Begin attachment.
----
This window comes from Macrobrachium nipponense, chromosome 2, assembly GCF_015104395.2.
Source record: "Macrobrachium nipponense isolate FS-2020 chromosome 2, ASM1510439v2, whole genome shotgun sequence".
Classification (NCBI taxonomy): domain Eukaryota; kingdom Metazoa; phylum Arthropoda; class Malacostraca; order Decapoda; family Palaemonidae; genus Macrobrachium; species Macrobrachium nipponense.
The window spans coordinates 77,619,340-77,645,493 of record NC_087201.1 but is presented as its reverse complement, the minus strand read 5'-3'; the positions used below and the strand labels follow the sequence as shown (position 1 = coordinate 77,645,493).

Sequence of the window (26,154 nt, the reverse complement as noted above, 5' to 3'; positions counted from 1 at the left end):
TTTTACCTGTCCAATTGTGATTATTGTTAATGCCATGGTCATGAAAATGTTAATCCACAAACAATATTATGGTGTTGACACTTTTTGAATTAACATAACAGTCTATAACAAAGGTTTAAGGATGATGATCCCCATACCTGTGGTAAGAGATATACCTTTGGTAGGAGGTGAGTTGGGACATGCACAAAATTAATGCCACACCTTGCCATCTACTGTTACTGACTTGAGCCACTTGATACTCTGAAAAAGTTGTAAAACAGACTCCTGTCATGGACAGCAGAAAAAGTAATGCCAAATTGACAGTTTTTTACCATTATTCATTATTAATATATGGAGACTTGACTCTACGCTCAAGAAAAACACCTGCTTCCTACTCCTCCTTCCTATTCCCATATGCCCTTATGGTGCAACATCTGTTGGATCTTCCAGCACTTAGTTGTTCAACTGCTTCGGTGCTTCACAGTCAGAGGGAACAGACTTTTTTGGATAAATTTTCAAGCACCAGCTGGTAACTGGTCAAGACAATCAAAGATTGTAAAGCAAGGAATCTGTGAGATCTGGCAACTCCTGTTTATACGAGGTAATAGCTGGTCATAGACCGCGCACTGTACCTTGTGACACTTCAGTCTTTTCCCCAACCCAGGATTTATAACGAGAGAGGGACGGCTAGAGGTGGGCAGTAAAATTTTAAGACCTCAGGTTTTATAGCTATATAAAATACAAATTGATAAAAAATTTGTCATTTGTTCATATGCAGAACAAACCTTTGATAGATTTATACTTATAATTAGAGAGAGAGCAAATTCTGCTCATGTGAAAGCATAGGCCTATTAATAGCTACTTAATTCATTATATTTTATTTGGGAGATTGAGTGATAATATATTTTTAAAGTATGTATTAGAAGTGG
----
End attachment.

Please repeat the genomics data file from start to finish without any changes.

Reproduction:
This window comes from Macrobrachium nipponense, chromosome 2, assembly GCF_015104395.2.
Source record: "Macrobrachium nipponense isolate FS-2020 chromosome 2, ASM1510439v2, whole genome shotgun sequence".
Classification (NCBI taxonomy): domain Eukaryota; kingdom Metazoa; phylum Arthropoda; class Malacostraca; order Decapoda; family Palaemonidae; genus Macrobrachium; species Macrobrachium nipponense.
The window spans coordinates 77,619,340-77,645,493 of record NC_087201.1 but is presented as its reverse complement, the minus strand read 5'-3'; the positions used below and the strand labels follow the sequence as shown (position 1 = coordinate 77,645,493).

Sequence of the window (26,154 nt, the reverse complement as noted above, 5' to 3'; positions counted from 1 at the left end):
TTTTACCTGTCCAATTGTGATTATTGTTAATGCCATGGTCATGAAAATGTTAATCCACAAACAATATTATGGTGTTGACACTTTTTGAATTAACATAACAGTCTATAACAAAGGTTTAAGGATGATGATCCCCATACCTGTGGTAAGAGATATACCTTTGGTAGGAGGTGAGTTGGGACATGCACAAAATTAATGCCACACCTTGCCATCTACTGTTACTGACTTGAGCCACTTGATACTCTGAAAAAGTTGTAAAACAGACTCCTGTCATGGACAGCAGAAAAAGTAATGCCAAATTGACAGTTTTTTACCATTATTCATTATTAATATATGGAGACTTGACTCTACGCTCAAGAAAAACACCTGCTTCCTACTCCTCCTTCCTATTCCCATATGCCCTTATGGTGCAACATCTGTTGGATCTTCCAGCACTTAGTTGTTCAACTGCTTCGGTGCTTCACAGTCAGAGGGAACAGACTTTTTTGGATAAATTTTCAAGCACCAGCTGGTAACTGGTCAAGACAATCAAAGATTGTAAAGCAAGGAATCTGTGAGATCTGGCAACTCCTGTTTATACGAGGTAATAGCTGGTCATAGACCGCGCACTGTACCTTGTGACACTTCAGTCTTTTCCCCAACCCAGGATTTATAACGAGAGAGGGACGGCTAGAGGTGGGCAGTAAAATTTTAAGACCTCAGGTTTTATAGCTATATAAAATACAAATTGATAAAAAATTTGTCATTTGTTCATATGCAGAACAAACCTTTGATAGATTTATACTTATAATTAGAGAGAGAGCAAATTCTGCTCATGTGAAAGCATAGGCCTATTAATAGCTACTTAATTCATTATATTTTATTTGGGAGATTGAGTGATAATATATTTTTAAAGTATGTATTAGAAGTGG